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Characterizing Hunter-Gatherer Ground Stone Bedrock Features in the Northeastern Chihuahuan Desert

Author(s): Amanda M. Castañeda

Year: 2017

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Ground stone bedrock features are common at archaeological sites in the Lower Pecos Canyonlands of southwest Texas. These features are human-made depressions pecked, ground, or worn into bedrock or large boulders, and were used for a variety of processing activities by the indigenous peoples. Although archaeologists in the region have informally recognized different "types" of ground stone bedrock features (e.g., slicks, grinding facets, deep mortars), there have been no dedicated studies of bedrock features. Due to their widespread occurrence in the region, bedrock features represent an untapped research avenue regarding the lifeways of Lower Pecos hunter-gatherers. Therefore, to gain a better understanding of these features, 824 bedrock features were mapped, documented, and analyzed at ten sites across the Lower Pecos. Structure from Motion (SfM) photogrammetry was utilized to map the bedrock features and provide high resolution three-dimensional data to gather metric measurements. Statistical analyses were employed to characterize the range of bedrock feature variation. This paper discusses the potential implications of bedrock feature morphological variation and explores the role(s) these features played in Lower Pecos hunter-gatherer lifeways.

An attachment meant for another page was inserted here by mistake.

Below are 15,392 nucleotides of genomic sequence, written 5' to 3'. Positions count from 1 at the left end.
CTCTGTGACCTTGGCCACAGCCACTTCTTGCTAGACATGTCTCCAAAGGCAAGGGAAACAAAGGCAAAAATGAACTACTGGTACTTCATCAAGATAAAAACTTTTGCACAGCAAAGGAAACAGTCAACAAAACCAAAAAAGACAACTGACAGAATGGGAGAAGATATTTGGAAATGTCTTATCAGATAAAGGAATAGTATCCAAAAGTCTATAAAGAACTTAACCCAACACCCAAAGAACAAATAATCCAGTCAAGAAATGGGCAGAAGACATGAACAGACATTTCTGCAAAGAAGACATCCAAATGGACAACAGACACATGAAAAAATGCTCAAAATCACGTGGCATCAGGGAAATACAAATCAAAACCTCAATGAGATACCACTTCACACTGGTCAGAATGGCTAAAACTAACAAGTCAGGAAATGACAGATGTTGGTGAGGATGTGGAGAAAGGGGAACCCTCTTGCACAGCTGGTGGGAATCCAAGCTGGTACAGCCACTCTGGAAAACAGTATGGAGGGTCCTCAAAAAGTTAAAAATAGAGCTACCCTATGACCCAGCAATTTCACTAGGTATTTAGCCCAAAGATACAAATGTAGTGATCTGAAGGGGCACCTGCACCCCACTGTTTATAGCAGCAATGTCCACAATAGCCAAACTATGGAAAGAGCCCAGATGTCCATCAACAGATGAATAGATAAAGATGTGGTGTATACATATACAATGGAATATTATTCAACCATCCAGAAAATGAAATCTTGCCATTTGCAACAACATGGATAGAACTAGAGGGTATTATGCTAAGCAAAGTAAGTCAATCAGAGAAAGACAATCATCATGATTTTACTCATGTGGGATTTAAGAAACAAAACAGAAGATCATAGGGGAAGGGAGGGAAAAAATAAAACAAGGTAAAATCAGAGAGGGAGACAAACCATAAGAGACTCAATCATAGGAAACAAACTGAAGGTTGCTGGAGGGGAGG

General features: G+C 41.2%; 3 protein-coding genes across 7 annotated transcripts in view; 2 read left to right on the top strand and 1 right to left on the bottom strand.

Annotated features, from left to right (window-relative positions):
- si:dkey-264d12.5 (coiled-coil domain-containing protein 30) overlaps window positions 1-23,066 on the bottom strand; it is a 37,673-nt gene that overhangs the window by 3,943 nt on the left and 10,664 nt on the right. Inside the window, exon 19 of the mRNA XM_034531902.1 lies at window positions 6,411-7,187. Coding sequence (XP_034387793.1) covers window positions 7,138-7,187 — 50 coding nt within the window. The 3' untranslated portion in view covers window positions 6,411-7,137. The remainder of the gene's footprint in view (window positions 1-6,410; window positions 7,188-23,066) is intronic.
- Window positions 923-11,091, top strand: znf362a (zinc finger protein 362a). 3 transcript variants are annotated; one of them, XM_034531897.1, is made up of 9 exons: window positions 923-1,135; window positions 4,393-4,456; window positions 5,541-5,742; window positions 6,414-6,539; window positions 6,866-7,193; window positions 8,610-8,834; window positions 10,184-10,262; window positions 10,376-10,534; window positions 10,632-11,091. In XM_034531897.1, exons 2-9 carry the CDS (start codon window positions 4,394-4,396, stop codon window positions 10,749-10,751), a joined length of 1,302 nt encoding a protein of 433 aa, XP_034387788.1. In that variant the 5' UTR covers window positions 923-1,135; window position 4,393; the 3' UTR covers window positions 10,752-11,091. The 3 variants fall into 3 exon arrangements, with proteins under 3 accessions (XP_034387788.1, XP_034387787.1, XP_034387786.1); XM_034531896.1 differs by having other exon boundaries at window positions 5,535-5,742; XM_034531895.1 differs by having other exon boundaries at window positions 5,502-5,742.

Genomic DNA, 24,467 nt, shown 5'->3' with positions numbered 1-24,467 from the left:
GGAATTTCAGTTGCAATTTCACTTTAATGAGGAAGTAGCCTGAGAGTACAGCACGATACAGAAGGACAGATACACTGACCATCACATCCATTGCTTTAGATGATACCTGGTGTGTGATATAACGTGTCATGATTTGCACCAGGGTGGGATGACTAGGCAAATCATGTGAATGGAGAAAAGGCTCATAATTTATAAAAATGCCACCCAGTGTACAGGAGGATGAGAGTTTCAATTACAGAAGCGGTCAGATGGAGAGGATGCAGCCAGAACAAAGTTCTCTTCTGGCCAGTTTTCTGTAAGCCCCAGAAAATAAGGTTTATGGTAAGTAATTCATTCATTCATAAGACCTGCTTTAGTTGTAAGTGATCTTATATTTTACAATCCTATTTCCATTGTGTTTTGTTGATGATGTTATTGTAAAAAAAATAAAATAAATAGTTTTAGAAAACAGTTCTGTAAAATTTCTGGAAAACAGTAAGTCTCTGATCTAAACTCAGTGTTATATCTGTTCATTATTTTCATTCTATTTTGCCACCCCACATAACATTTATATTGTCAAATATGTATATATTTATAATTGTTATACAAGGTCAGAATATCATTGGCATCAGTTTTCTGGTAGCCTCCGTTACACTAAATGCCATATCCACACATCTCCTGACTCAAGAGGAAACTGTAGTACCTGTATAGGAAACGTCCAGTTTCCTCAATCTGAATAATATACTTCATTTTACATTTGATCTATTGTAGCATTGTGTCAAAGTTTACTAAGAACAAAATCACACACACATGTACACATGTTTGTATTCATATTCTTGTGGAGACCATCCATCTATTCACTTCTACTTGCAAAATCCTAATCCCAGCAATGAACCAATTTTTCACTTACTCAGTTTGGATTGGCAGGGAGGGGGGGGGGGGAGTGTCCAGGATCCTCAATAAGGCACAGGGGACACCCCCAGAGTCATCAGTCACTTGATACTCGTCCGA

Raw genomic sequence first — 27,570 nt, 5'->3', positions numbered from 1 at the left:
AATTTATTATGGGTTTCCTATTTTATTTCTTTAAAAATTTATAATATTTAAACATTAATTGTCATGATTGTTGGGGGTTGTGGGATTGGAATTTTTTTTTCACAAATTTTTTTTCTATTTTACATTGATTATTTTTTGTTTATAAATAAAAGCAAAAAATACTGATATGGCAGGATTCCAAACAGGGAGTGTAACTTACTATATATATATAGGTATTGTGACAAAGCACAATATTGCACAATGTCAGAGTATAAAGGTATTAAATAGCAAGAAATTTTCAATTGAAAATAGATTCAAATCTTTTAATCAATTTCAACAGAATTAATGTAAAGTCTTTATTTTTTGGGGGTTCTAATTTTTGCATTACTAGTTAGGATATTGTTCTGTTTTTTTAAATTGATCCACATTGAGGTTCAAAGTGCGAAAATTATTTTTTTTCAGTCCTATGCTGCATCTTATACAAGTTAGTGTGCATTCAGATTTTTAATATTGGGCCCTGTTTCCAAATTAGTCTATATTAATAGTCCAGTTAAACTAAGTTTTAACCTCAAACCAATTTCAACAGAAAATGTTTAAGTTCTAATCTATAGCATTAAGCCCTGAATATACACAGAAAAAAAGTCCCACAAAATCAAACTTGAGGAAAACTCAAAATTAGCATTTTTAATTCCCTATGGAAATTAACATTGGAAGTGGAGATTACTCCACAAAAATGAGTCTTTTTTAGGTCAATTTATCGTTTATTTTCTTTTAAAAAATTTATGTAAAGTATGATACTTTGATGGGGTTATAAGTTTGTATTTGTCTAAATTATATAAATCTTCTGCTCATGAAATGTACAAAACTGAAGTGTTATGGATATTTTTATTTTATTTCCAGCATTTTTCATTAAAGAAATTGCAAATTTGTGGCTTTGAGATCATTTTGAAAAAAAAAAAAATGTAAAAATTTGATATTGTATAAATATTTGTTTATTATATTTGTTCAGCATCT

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Characterizing Hunter-Gatherer Ground Stone Bedrock Features in the Northeastern Chihuahuan Desert. Amanda M. Castañeda. Presented at The 81st Annual Meeting of the Society for American Archaeology, Vancouver, British Columbia. 2017 ( tDAR id: 431796)


Spatial Coverage

min long: -115.532; min lat: 30.676 ; max long: -102.349; max lat: 42.033 ;

Record Identifiers

Abstract Id(s): 17401

Arizona State University The Andrew W. Mellon Foundation National Science Foundation National Endowment for the Humanities Society for American Archaeology Archaeological Institute of America